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Implicit bias occurs when individuals make judgments about people based on gender, race or other prohibited factors without even realizing they’re doing it.
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Society for Human Resouce Management Calls for Improved System to Enhance National Security
(Alexandria, Va., January 24, 2007)—In response to President Bush’s support for new immigration reform legislation, as outlined in his State of the Union address, the Society for Human Resource Management (SHRM) today called for drastic changes to the government’s current employment verification system.
SHRM specifically urged Congress to restore integrity to the U.S. immigration system by adopting new legislation that makes full use of advanced technologies to assist U.S. employers in combating fraud.
“Any comprehensive immigration reform must include an employment verification system that works,” said SHRM President and CEO Susan R. Meisinger. “As HR professionals, we know the current system is both inefficient and inadequate at preventing fraud.” Specifically, Meisinger said that experience with the government’s current “Basic Pilot” verification system has shown it to be “incapable of meeting the needs of our nation’s employers or of protecting the public from identity fraud.”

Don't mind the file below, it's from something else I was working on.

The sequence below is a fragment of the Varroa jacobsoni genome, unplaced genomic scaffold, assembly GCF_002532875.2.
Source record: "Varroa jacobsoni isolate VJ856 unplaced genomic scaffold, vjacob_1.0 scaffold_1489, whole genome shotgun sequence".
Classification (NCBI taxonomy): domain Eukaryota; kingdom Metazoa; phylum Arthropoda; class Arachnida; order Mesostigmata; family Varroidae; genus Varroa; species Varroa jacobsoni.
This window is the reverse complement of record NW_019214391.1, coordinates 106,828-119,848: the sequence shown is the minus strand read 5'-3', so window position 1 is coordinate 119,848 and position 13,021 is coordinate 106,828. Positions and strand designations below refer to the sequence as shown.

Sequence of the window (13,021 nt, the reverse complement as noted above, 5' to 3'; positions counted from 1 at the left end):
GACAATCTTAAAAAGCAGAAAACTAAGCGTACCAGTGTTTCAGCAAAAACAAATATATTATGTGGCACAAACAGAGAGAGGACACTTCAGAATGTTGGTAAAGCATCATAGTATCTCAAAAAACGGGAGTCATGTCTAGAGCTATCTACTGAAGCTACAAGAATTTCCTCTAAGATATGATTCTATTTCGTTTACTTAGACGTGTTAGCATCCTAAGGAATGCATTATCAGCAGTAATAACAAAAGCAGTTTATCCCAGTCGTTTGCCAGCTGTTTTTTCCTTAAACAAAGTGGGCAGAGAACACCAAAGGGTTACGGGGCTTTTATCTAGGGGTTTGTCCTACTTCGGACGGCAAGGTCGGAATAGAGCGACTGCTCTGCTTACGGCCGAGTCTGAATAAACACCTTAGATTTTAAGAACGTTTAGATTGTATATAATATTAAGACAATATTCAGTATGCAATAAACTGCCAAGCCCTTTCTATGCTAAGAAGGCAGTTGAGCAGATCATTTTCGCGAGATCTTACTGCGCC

“If we are serious about stemming the tide of illegal immigrants, we must insist on a new system that uses the best technologies to protect employers, employees and the public,” she said. With more than 217,000 members representing thousands of U.S. employers and human resource professionals, SHRM is leading a coalition to develop principles that will guide legislators in enacting a reliable, efficient and predicable employment verification system. SHRM expects to announce the principles next month and has pledged to work with Congress toward this important goal.
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